Shelf Awareness for Monday, October 17, 2011

Marvel Press: Okoye to the People: A Black Panther Novel by Ibi Zoboi, illustrated by Noa Denmon

Minotaur Books: The Shadow House by Anna Downes

Soho Crime: One-Shot Harry by Gary Phillips

Ballantine Books: The Other Dr. Gilmer: Two Men, a Murder, and an Unlikely Fight for Justice by Benjamin Gilmer


AAP Sales for July: E-book Sales Slow Slightly

Net sales of books in July fell 5.2%, to $1.4 billion, according to 80 publishers reporting to the Association of American Publishers. For the first seven months of the year, net sales of books fell 6.2%, to $5.37 billion. E-book and downloadable audiobook sales again had the fastest gains, rising 105.3% and 26.7%, respectively.

The gain in e-books is smaller than it has been in each of the previous six months of the year, perhaps indicating a slight slowdown in the frenzied e-book buying of the many new owners of e-readers this year. (As usual, only some of the publishers--in July, just 17--reported e-book sales.) E-books represented 5.9% of total sales but 22.2% of general adult and children's/YA sales. For the first seven months of the year, e-book sales rose 152.8% to $560.5 million.

Adult paperbacks and mass market paperbacks again had some of the biggest losses in sales in the month, down 29.2% and 29%, while adult hardcovers staged a rebound, with sales rising 33.9%. (Vacation readers prefer either hardcovers or e-books?) Adult hardcovers are still down 17.8% for the year.





 $82.6 million


Downloadable audiobooks

 $8.3 million


Adult hardcovers

 $91.2 million





Religious books

 $37 million


Higher education

 $857.8 million


Children's/YA hardcover

 $39.7 million


University press paperback

 $6.1 million


Children's/YA paperback

 $38.7 million


University press hardcover

 $4.5 million



 $8.1 million


Adult paperback

 $77.5 million


Adult mass market

 $43.1 million



G.P. Putnam's Sons: Booth by Karen Joy Fowler

Bookstore Sales Up 11.8% in August

August bookstore sales jumped 11.8%, to $2.44 billion, compared to August 2010, according to preliminary estimates from the Census Bureau. For the year to date, bookstore sales have inched up 2.2%, to $10.474 billion.

Total retail sales in August rose 8.8%, to $402 billion, compared to the same period a year ago. For the year to date, total retail sales have risen 8%, to $3,062 billion.

So far this year, bookstore sales have been erratic, falling in January, but then rising from February through May, and falling in June and July before rebounding in August.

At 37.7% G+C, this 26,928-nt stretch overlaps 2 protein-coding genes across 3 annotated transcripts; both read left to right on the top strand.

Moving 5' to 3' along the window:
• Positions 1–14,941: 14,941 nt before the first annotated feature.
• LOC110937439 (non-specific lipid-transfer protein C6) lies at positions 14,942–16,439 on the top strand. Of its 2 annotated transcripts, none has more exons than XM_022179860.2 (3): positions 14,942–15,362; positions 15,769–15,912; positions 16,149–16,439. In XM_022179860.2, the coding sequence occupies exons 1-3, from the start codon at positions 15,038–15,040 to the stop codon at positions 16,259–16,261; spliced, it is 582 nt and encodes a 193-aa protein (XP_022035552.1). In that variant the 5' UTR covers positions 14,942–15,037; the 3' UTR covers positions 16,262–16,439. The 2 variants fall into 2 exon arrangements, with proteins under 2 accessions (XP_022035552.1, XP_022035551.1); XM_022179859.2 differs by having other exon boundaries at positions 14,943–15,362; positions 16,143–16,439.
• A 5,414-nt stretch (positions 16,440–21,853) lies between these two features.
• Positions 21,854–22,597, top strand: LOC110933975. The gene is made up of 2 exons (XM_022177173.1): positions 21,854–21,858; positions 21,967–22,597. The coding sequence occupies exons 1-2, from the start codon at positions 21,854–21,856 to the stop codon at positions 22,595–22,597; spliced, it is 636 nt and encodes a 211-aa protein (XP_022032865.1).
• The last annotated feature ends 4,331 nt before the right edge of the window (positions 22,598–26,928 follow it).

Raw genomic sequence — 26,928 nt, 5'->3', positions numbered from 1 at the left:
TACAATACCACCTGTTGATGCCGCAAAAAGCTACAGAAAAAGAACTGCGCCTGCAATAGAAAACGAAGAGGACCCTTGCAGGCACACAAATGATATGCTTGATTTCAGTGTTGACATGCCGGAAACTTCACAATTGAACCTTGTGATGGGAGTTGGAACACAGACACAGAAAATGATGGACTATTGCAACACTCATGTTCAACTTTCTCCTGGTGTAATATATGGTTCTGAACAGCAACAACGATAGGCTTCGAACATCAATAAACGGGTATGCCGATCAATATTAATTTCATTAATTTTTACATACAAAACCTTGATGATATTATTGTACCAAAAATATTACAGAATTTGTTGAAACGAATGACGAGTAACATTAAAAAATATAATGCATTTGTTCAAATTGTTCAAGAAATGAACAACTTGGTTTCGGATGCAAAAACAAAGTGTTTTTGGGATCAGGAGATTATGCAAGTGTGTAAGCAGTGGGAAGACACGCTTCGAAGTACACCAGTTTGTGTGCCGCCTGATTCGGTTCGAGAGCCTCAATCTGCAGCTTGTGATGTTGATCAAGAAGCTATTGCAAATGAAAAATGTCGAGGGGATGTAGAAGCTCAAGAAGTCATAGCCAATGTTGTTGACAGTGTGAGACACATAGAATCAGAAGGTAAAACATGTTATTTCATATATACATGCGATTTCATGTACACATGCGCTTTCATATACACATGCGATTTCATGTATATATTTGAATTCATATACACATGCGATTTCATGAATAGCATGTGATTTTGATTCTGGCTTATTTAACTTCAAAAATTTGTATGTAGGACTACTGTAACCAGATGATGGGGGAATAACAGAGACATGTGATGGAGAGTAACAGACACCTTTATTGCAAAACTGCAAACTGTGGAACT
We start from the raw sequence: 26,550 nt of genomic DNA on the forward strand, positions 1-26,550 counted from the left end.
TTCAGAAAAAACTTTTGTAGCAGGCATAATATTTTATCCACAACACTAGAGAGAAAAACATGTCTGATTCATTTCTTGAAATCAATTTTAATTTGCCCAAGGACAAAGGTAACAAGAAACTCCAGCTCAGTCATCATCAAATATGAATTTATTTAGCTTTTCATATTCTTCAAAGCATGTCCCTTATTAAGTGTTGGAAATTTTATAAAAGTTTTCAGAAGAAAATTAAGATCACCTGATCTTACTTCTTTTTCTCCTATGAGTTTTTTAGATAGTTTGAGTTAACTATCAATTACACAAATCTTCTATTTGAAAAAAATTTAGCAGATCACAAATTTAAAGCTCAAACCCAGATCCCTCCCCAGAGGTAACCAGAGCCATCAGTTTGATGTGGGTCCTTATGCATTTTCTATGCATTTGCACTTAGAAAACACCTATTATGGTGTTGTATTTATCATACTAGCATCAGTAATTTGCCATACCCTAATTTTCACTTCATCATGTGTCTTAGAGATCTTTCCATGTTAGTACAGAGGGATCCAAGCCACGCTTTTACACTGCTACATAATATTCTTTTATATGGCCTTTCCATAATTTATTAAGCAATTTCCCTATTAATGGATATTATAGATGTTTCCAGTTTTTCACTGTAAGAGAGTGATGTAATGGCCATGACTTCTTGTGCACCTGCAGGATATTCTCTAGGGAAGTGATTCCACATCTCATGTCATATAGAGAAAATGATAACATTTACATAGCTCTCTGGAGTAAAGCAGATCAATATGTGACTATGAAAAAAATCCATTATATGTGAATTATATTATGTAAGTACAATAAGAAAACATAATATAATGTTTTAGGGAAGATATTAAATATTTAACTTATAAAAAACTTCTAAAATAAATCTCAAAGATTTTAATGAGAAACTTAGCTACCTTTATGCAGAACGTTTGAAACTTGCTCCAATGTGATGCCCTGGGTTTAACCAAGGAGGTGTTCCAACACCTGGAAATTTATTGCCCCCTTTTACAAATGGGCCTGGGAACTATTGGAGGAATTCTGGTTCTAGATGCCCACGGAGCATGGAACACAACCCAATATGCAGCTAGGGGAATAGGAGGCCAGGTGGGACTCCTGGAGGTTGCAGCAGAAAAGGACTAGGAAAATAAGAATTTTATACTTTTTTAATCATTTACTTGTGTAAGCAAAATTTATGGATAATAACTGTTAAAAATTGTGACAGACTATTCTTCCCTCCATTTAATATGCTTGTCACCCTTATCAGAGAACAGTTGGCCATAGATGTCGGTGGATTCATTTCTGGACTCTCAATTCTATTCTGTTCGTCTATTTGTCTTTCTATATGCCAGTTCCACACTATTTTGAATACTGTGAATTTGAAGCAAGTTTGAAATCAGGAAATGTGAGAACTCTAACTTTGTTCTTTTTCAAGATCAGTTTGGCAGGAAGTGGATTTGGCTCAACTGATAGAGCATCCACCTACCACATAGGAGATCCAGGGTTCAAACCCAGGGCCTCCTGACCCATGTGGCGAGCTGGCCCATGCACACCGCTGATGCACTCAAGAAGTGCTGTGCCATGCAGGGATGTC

Note: under Census Bureau definitions, bookstore sales are of new books and do not include "electronic home shopping, mail-order, or direct sale" or used book sales.


University of California Press: Savage Journey: Hunter S. Thompson and the Weird Road to Gonzo (1st ed.) by Peter Richardson

New Bookstores: Book Shack; Grumpy Bookpeddler

The Book Shack, Erik Christensen's "new concept bookstore" in a former Borders location at the Independence Mall, Kingston, Mass., will be opening soon, the Wicked Local Kingston reported.

"We really want to bring a fun place to the community," he said, noting that the bookstore space will be used for poetry slams, comedy nights, radio shows and more, with a stage set up for this purpose. Christensen "wants to create a vibrant location that will be a destination for people seeking to be entertained while still keeping the bookstore a centerpiece of operations."


Alan and Carol Wollard have opened the Grumpy Bookpeddler in Murfreesboro, Tenn., after relocating from Illinois.

"I've always been an avid reader," said Alan. "I always wanted to own a used bookstore.... We wanted to move to the South, and we wanted to be within an hour of a city that had both a (professional) football and hockey team. We also wanted some place that had cultural things to offer, such as a symphony."

Little Bigfoot: A Home Under the Stars by Andy Chou Musser

Amazon's Publishing Gambit

Today's front page of the New York Times offers an updated look at the "striking acceleration" of Amazon's publishing program, which will release 122 books this fall in various formats, and announced last week that it had signed a reported $800,000 deal to publish a memoir by actress and director Penny Marshall.  

"Everyone's afraid of Amazon," said agent and e-book publisher Richard Curtis. "If you're a bookstore, Amazon has been in competition with you for some time. If you’re a publisher, one day you wake up and Amazon is competing with you too. And if you're an agent, Amazon may be stealing your lunch because it is offering authors the opportunity to publish directly and cut you out. It's an old strategy: divide and conquer."